Independence Day and Indian Larry
I occasionally watch a couple of TV shows, American Chopper and The Great Biker Build-Off, which, in case you don’t know, involve building custom Harley-style motorcycles. I guess I have enough Anarcho-American in me to be susceptible to the romance of motorcycles, and actually owned a couple of small ones in my younger days. Also, the show appeals to my appreciation (discussed here last week) of people who can do things that require a lot of physical intelligence and skill. Building these bikes requires an impressive combination of craftsmanship and engineering, with both at the service of a very American aesthetic. For my money these guys are far better and more interesting artists than the average Turner Prize winner.
One episode featured a bike builder named Indian Larry, previously unknown to me but apparently very well known in motorcycle circles. At the end of the show there was a memorial note along the lines of “In Memory of Indian Larry, 1949-2004.” Out of curiosity I looked up Indian Larry on the web and found that he had been killed while performing a stunt—standing on the seat of a moving motorcycle—without a helmet.
In my continual effort to figure out the United States of America, I sometimes think of it as an experiment on God’s part, as if he had said, in a sort of limited recapitulation of Eden and the Fall: I’m going to allow these people to attain an unprecedented level of freedom and abundance. I’m going to take away many of the excuses—hunger, famine, brutal oppression—for sin that I’ve been hearing for lo these many millennia. They’ve been telling me they would be more virtuous if life wasn’t so hard. Let’s give them a chance to prove it. Or perhaps it’s a sort of reversal of Job’s story; perhaps Satan made a wager with God that his beloved human race could not become prosperous without also becoming corrupt.
If either of these is the case, we have clearly let God down. We’ve misunderstood the nature of freedom. As one wise man after another, most prominently the late Pope, has tried to tell us, the point is what we choose, not simply that we choose; to freely choose the good, not to freely choose, period, with all choices being considered equal and the choosing itself a godlike and unquestionable act.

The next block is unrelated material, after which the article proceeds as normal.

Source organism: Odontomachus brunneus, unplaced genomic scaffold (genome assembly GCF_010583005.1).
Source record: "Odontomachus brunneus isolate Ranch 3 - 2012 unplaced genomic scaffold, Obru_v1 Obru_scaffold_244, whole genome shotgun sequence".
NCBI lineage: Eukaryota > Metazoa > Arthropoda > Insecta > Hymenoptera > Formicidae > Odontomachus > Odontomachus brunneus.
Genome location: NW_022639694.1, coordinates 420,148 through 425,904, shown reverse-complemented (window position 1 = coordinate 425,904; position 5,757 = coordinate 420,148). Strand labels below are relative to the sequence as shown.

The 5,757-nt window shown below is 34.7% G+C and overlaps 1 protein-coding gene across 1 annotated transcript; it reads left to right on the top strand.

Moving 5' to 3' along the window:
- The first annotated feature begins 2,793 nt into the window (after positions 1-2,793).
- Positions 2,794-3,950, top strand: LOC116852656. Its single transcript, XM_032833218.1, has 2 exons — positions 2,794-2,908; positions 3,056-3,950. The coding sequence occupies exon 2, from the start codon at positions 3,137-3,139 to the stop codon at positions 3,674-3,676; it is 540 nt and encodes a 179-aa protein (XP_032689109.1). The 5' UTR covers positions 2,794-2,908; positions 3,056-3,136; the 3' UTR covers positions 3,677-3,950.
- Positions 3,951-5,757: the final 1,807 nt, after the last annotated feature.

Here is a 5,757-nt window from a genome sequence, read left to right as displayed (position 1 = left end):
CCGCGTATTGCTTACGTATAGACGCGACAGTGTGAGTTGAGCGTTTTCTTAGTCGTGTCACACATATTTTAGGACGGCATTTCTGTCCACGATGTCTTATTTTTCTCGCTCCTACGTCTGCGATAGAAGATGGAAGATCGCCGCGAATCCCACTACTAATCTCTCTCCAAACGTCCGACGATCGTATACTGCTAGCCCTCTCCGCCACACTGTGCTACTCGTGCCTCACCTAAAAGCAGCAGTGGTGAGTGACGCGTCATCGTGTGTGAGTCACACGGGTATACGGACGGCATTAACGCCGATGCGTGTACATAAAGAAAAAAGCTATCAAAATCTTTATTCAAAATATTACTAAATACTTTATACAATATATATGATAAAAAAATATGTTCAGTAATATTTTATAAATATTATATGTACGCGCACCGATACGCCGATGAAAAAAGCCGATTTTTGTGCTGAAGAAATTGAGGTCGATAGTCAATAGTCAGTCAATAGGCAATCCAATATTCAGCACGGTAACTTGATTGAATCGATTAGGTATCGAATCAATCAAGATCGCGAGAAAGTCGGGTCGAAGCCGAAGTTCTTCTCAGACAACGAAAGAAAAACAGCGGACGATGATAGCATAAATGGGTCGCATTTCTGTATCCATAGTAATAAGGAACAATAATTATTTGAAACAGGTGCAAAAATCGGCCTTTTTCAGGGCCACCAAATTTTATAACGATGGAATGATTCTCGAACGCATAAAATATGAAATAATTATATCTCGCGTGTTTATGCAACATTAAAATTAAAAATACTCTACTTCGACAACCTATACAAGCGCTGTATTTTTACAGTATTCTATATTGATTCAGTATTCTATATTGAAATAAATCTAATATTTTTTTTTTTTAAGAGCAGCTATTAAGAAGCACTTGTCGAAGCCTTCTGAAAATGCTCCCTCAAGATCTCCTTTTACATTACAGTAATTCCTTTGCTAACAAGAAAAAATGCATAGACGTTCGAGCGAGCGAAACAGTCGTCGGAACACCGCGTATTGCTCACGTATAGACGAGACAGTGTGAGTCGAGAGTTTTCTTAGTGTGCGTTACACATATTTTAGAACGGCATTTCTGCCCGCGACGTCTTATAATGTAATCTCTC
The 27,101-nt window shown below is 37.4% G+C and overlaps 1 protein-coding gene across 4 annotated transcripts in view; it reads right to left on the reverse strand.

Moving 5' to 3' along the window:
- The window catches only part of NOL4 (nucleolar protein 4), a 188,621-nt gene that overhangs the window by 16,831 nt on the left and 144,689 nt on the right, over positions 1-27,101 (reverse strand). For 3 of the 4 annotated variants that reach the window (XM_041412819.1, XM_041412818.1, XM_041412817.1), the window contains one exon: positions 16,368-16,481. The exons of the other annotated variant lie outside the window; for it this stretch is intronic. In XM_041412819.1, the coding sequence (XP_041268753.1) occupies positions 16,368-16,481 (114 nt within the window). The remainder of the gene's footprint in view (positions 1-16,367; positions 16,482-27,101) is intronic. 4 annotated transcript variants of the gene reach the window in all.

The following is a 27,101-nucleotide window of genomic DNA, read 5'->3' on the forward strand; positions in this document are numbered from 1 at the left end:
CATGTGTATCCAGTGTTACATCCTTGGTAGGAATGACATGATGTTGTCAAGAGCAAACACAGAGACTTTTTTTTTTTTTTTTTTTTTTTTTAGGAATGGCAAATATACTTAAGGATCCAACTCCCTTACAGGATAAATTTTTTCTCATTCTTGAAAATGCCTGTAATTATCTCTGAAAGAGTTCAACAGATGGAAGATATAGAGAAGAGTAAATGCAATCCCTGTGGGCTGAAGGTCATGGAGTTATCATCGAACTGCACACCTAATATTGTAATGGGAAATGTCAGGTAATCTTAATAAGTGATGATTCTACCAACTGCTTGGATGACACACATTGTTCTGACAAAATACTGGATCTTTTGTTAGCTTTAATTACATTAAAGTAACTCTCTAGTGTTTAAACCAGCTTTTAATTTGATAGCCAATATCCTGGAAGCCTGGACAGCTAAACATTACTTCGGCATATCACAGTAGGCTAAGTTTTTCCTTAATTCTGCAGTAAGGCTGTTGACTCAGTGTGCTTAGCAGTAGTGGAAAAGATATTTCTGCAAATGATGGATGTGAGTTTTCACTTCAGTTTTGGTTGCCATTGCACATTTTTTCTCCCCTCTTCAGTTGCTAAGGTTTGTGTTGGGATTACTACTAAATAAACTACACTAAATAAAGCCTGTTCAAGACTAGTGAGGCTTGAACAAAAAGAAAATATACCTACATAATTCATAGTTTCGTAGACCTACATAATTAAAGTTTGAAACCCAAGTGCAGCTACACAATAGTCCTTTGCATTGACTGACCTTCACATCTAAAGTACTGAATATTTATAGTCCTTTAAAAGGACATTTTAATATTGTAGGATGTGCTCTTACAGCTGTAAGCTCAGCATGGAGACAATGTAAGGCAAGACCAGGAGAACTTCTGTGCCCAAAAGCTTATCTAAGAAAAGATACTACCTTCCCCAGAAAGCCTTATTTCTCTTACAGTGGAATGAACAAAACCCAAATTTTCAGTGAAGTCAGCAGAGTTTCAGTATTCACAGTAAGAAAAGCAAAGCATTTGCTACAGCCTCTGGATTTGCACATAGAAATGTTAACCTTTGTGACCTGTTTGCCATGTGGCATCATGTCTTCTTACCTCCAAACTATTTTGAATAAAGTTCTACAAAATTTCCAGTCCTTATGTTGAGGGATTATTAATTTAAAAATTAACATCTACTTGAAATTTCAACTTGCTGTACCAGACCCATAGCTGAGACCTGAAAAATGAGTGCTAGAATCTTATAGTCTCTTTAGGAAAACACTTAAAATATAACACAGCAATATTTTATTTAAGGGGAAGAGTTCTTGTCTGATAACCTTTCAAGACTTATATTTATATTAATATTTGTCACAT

We’re like Indian Larry, who would probably be alive today if he had been wearing a helmet: gifted and freely exercising our gifts, but unable to resist taking that extra step into recklessness and ruin. Admittedly, there is, at least to my fallen eyes, a bold grandeur in Larry’s gesture. But it can’t be considered wise, and it is unwise in a very defiant and American way.
Here we are at another Independence Day, and it seems that with every passing year the concept of freedom as a path toward the good is less honored, and the concept of freedom as the power to follow every least dictate of whim or sensuality is more exalted. One can say for Indian Larry that he at least took his risks knowingly, and would probably not, had he survived, whined and tried to sue somebody because of his injuries. Increasing numbers of Americans seem to see government’s role in maintaining freedom as an obligation not to interfere before, but to be ready to assist after, the crash—non-judgmentally, of course.
I hope that, if he was not in the habit of doing so, Indian Larry sought God’s mercy as he died. I hope that we as a nation will not wait until we are “between the stirrup and the ground” before changing our ways. I’m hopeful, but not optimistic.